Many Homes and other Buildings Constructed Before the 1980s contained Asbestos Ducting that Should Be Removed

The insulation in older homes and businesses is usually laced with asbestos. Most construction companies know that, so their employees take special precautions when working with the insulation. However, most people don’t know that the HVAC ducts in older buildings usually contain asbestos as well. That asbestos is a hazard not only for construction workers, but also for people who live and work there.

Why to Remove Asbestos Ducting from Your Home or Workplace

Ductwork in older homes and businesses is very solid. But nothing lasts forever. That’s especially true since ductwork is subject to a lot of wear and tear. So, tiny flaws, such as hairline fissures in asbestos-laced wrapping paper, are almost inevitable. 

In very old buildings, like those built before 1950, builders wrapped all the ductwork with asbestos paper. Between about 1950 and 1980, as the hazards of asbestos became more widely known, builders only wrapped joints and fixtures in asbestos paper.

Today, the hazards of asbestos are more widely known than ever. So, if you own or operate an older building and a visitor develops an asbestos-related illness, even many decades later, you could be legally responsible for damages (as a landowner). To minimize your liability, and more importantly to protect visitors’ health and safety, keep reading this blog.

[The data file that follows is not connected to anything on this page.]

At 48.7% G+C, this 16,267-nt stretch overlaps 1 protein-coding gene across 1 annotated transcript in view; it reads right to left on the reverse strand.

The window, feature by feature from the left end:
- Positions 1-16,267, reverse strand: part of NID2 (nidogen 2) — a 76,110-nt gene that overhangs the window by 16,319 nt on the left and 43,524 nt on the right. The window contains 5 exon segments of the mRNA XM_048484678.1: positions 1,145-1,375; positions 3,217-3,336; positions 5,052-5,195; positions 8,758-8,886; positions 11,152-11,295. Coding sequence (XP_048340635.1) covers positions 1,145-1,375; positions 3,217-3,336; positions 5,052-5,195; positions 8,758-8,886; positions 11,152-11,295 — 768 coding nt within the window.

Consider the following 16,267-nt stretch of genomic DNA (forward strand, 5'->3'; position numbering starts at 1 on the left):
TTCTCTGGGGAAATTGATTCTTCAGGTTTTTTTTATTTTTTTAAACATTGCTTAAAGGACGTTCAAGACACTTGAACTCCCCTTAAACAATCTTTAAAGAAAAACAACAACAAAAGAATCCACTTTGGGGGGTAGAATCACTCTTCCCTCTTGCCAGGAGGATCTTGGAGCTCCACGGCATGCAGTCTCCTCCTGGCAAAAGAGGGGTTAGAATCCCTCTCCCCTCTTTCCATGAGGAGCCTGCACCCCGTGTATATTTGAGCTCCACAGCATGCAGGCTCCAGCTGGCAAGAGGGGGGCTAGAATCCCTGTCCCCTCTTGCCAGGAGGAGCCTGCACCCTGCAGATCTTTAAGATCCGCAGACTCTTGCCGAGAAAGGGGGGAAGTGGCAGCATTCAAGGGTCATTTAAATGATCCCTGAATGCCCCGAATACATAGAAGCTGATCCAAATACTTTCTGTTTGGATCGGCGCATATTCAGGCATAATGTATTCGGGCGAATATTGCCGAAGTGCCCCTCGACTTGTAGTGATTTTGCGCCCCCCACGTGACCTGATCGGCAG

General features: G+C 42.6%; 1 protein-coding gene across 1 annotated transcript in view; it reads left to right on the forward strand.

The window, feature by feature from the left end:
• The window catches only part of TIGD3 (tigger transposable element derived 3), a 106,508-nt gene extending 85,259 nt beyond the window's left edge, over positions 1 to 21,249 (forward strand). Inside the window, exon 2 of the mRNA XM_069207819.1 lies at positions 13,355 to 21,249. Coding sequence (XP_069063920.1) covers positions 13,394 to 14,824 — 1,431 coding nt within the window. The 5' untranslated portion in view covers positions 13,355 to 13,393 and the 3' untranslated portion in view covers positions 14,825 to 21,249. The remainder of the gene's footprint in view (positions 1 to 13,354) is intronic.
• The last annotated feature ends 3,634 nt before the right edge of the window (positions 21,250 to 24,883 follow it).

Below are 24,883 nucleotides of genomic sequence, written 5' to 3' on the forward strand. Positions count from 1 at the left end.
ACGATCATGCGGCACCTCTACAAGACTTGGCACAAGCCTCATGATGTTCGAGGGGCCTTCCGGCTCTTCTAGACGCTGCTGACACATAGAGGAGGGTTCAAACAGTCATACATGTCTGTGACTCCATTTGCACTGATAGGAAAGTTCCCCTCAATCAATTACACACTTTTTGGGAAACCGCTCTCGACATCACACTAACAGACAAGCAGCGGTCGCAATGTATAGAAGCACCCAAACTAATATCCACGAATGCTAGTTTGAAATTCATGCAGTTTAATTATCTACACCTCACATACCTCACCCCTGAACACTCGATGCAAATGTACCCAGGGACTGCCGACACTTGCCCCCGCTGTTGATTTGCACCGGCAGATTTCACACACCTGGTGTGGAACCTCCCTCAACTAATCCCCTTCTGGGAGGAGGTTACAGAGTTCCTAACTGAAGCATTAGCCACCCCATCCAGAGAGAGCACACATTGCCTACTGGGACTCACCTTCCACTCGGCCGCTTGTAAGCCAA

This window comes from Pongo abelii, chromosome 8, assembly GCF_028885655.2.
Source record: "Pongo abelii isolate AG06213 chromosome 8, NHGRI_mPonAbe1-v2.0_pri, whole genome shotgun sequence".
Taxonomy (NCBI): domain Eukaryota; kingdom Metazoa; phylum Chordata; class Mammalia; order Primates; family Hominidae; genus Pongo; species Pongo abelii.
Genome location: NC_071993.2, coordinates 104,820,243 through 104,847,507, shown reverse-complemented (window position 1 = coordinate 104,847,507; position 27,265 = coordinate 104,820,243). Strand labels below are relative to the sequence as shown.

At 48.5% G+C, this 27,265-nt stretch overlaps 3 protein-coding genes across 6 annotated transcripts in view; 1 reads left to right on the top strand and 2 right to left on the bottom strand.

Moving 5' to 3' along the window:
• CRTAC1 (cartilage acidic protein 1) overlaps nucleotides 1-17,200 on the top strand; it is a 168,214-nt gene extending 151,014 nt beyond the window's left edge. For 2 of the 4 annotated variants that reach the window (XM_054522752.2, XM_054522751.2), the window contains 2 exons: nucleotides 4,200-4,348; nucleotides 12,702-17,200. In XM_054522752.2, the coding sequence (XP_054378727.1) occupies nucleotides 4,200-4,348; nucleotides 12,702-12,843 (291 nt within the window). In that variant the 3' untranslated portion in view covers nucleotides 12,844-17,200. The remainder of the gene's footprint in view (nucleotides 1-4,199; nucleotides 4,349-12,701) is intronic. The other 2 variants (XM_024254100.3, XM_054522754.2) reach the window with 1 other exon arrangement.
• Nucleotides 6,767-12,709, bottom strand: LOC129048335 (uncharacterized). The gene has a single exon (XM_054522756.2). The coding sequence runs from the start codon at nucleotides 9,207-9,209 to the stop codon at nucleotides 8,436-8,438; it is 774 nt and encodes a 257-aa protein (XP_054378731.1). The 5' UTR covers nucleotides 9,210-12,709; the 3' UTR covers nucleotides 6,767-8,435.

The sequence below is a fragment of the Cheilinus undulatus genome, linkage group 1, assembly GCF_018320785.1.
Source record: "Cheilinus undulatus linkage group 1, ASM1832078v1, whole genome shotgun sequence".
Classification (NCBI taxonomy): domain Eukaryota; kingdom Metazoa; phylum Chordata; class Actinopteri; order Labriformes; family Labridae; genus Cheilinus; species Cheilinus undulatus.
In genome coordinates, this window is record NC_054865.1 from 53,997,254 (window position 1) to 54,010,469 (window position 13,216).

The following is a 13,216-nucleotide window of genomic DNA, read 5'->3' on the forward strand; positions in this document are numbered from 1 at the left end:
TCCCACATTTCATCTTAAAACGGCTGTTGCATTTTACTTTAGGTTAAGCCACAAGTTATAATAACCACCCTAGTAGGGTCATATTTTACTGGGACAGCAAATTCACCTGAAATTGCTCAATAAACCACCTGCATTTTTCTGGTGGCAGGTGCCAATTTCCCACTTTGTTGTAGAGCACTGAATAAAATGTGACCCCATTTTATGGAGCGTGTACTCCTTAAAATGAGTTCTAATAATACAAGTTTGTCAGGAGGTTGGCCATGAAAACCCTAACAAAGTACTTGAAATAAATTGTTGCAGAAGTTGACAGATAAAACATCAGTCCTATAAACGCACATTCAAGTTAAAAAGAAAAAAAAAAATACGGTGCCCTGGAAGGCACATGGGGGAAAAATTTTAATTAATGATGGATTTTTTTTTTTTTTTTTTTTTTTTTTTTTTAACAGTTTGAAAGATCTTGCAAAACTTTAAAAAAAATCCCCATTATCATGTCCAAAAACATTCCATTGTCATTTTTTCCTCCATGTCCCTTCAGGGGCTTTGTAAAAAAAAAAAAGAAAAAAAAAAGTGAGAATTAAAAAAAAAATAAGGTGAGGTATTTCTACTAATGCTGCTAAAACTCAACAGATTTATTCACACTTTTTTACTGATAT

Identifying Asbestos Ducts

Only laboratory tests can determine the type of asbestos fiber or the presence (or absence) of asbestos dust in the air. However, a simple visual inspection usually confirms, or denies, the presence of asbestos-laced paper. Builders in this era never used look-alike products. 

Click here to see some pictures. The white stuff that looks like paper wrapping the entire duct, or looks like tape reinforcing the joints, is lined with asbestos.

As long as the paper is in one piece, there’s no risk of exposure. The asbestos fibers are embedded in the paper. Once that paper frays, everyone is at risk. A single asbestos fiber can cause a wide range of serious, and often fatal, diseases, like asbestosis and cancers like mesothelioma.

Normally, the asbestos paper surrounds tubes. Any stray fibers float in the neighborhood. They aren’t shot out of the air duct into a room. Therefore, if you get ahead of the problem, there’s a chance to address the hazard without vacating the building.

Incidentally, builders often used asbestos-laced paper to protect electrical wiring around the duct. Be on the lookout for these hazards as well, if you inspect the ductwork.

Before you look, perform an air quality test throughout the building. Usually, a professional needs to handle this chore. If the air quality test shows asbestos contamination above 0.1 fibers/cc (cubic centimeter of air), stop, do not pass Go, and do not collect $200. The risk of exposure is so great that the building needs to be vacated and most likely demolished. More on that below.

Landowner Liability Matters with Asbestos Exposure

Before we get there, let’s talk about some liability issues connected to asbestos exposure, so that both landowners and victims know their rights and responsibilities.